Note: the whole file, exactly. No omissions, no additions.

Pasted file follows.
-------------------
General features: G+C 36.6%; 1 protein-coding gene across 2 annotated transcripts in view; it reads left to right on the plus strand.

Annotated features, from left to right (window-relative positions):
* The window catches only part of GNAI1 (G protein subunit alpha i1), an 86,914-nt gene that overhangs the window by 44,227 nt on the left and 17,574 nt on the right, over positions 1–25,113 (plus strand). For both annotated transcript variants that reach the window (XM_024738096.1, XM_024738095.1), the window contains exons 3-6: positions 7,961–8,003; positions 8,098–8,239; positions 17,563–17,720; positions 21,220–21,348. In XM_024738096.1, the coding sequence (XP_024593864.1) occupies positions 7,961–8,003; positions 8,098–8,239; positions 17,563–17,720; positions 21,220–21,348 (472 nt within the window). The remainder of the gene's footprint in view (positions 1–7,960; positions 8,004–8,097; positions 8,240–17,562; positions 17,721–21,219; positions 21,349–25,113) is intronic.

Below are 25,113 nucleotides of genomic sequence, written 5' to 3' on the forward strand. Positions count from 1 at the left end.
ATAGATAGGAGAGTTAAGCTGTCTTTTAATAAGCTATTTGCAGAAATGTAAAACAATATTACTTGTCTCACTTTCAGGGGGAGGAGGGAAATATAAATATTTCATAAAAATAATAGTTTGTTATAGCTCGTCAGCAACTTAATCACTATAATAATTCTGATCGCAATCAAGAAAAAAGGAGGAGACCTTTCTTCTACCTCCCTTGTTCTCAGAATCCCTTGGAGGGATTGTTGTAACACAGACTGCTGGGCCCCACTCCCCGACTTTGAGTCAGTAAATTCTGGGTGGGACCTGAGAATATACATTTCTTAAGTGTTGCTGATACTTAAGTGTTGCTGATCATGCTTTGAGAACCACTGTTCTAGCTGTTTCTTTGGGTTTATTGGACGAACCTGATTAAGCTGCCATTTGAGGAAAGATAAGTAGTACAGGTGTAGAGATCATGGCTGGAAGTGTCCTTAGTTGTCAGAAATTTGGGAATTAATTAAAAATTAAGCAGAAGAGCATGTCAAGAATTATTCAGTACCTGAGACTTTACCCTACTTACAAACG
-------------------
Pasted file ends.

General features: G+C 36.6%; 1 protein-coding gene across 2 annotated transcripts in view; it reads left to right on the plus strand.

Annotated features, from left to right (window-relative positions):
* The window catches only part of GNAI1 (G protein subunit alpha i1), an 86,914-nt gene that overhangs the window by 44,227 nt on the left and 17,574 nt on the right, over positions 1–25,113 (plus strand). For both annotated transcript variants that reach the window (XM_024738096.1, XM_024738095.1), the window contains exons 3-6: positions 7,961–8,003; positions 8,098–8,239; positions 17,563–17,720; positions 21,220–21,348. In XM_024738096.1, the coding sequence (XP_024593864.1) occupies positions 7,961–8,003; positions 8,098–8,239; positions 17,563–17,720; positions 21,220–21,348 (472 nt within the window). The remainder of the gene's footprint in view (positions 1–7,960; positions 8,004–8,097; positions 8,240–17,562; positions 17,721–21,219; positions 21,349–25,113) is intronic.

Below are 25,113 nucleotides of genomic sequence, written 5' to 3' on the forward strand. Positions count from 1 at the left end.
ATAGATAGGAGAGTTAAGCTGTCTTTTAATAAGCTATTTGCAGAAATGTAAAACAATATTACTTGTCTCACTTTCAGGGGGAGGAGGGAAATATAAATATTTCATAAAAATAATAGTTTGTTATAGCTCGTCAGCAACTTAATCACTATAATAATTCTGATCGCAATCAAGAAAAAAGGAGGAGACCTTTCTTCTACCTCCCTTGTTCTCAGAATCCCTTGGAGGGATTGTTGTAACACAGACTGCTGGGCCCCACTCCCCGACTTTGAGTCAGTAAATTCTGGGTGGGACCTGAGAATATACATTTCTTAAGTGTTGCTGATACTTAAGTGTTGCTGATCATGCTTTGAGAACCACTGTTCTAGCTGTTTCTTTGGGTTTATTGGACGAACCTGATTAAGCTGCCATTTGAGGAAAGATAAGTAGTACAGGTGTAGAGATCATGGCTGGAAGTGTCCTTAGTTGTCAGAAATTTGGGAATTAATTAAAAATTAAGCAGAAGAGCATGTCAAGAATTATTCAGTACCTGAGACTTTACCCTACTTACAAACG